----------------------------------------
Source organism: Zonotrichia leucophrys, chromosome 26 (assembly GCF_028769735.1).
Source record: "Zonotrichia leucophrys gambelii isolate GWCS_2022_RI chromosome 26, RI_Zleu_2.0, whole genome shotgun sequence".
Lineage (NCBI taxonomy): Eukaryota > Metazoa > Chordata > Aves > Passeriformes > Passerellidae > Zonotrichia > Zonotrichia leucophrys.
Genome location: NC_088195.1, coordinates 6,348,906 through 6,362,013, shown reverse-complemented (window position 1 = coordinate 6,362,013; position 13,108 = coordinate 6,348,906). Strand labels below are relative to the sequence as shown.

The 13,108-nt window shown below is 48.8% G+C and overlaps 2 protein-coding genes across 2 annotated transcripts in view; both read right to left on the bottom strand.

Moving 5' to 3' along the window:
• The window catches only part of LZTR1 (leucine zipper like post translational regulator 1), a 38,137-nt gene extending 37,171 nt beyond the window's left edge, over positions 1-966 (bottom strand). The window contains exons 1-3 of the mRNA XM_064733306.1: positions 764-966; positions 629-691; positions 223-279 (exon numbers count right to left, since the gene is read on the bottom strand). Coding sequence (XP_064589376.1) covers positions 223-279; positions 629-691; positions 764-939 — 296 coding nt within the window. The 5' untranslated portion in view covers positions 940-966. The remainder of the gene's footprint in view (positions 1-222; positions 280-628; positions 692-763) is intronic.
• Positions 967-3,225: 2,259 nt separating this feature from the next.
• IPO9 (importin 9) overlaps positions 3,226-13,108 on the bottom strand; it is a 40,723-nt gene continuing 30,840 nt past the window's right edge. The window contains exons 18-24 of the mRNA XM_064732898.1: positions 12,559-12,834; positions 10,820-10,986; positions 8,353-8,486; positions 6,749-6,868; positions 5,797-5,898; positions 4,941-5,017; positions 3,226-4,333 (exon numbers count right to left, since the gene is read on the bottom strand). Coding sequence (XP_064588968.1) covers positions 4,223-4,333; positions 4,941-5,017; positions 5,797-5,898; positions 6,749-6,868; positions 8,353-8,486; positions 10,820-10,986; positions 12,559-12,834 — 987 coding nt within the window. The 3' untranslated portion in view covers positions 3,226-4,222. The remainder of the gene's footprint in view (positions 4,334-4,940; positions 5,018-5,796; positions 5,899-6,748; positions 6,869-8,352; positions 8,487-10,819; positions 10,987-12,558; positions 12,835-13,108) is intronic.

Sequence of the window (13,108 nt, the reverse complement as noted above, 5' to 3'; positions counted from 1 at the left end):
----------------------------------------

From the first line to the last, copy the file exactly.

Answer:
Source organism: Zonotrichia leucophrys, chromosome 26 (assembly GCF_028769735.1).
Source record: "Zonotrichia leucophrys gambelii isolate GWCS_2022_RI chromosome 26, RI_Zleu_2.0, whole genome shotgun sequence".
Lineage (NCBI taxonomy): Eukaryota > Metazoa > Chordata > Aves > Passeriformes > Passerellidae > Zonotrichia > Zonotrichia leucophrys.
Genome location: NC_088195.1, coordinates 6,348,906 through 6,362,013, shown reverse-complemented (window position 1 = coordinate 6,362,013; position 13,108 = coordinate 6,348,906). Strand labels below are relative to the sequence as shown.

The 13,108-nt window shown below is 48.8% G+C and overlaps 2 protein-coding genes across 2 annotated transcripts in view; both read right to left on the bottom strand.

Moving 5' to 3' along the window:
• The window catches only part of LZTR1 (leucine zipper like post translational regulator 1), a 38,137-nt gene extending 37,171 nt beyond the window's left edge, over positions 1-966 (bottom strand). The window contains exons 1-3 of the mRNA XM_064733306.1: positions 764-966; positions 629-691; positions 223-279 (exon numbers count right to left, since the gene is read on the bottom strand). Coding sequence (XP_064589376.1) covers positions 223-279; positions 629-691; positions 764-939 — 296 coding nt within the window. The 5' untranslated portion in view covers positions 940-966. The remainder of the gene's footprint in view (positions 1-222; positions 280-628; positions 692-763) is intronic.
• Positions 967-3,225: 2,259 nt separating this feature from the next.
• IPO9 (importin 9) overlaps positions 3,226-13,108 on the bottom strand; it is a 40,723-nt gene continuing 30,840 nt past the window's right edge. The window contains exons 18-24 of the mRNA XM_064732898.1: positions 12,559-12,834; positions 10,820-10,986; positions 8,353-8,486; positions 6,749-6,868; positions 5,797-5,898; positions 4,941-5,017; positions 3,226-4,333 (exon numbers count right to left, since the gene is read on the bottom strand). Coding sequence (XP_064588968.1) covers positions 4,223-4,333; positions 4,941-5,017; positions 5,797-5,898; positions 6,749-6,868; positions 8,353-8,486; positions 10,820-10,986; positions 12,559-12,834 — 987 coding nt within the window. The 3' untranslated portion in view covers positions 3,226-4,222. The remainder of the gene's footprint in view (positions 4,334-4,940; positions 5,018-5,796; positions 5,899-6,748; positions 6,869-8,352; positions 8,487-10,819; positions 10,987-12,558; positions 12,835-13,108) is intronic.

Sequence of the window (13,108 nt, the reverse complement as noted above, 5' to 3'; positions counted from 1 at the left end):